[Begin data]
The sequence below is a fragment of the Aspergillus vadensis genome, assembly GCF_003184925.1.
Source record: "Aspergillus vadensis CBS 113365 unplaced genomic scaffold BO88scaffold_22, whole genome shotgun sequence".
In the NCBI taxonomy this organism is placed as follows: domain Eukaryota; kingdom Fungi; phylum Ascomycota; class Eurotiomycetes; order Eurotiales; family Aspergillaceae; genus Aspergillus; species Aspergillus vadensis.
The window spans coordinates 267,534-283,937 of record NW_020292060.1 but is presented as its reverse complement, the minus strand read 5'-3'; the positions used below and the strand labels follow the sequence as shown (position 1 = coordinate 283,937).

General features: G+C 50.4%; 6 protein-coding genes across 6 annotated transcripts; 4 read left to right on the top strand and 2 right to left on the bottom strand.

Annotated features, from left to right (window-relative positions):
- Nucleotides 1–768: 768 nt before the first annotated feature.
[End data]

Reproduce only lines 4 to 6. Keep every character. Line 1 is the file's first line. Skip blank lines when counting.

The window spans coordinates 267,534-283,937 of record NW_020292060.1 but is presented as its reverse complement, the minus strand read 5'-3'; the positions used below and the strand labels follow the sequence as shown (position 1 = coordinate 283,937).

General features: G+C 50.4%; 6 protein-coding genes across 6 annotated transcripts; 4 read left to right on the top strand and 2 right to left on the bottom strand.

Annotated features, from left to right (window-relative positions):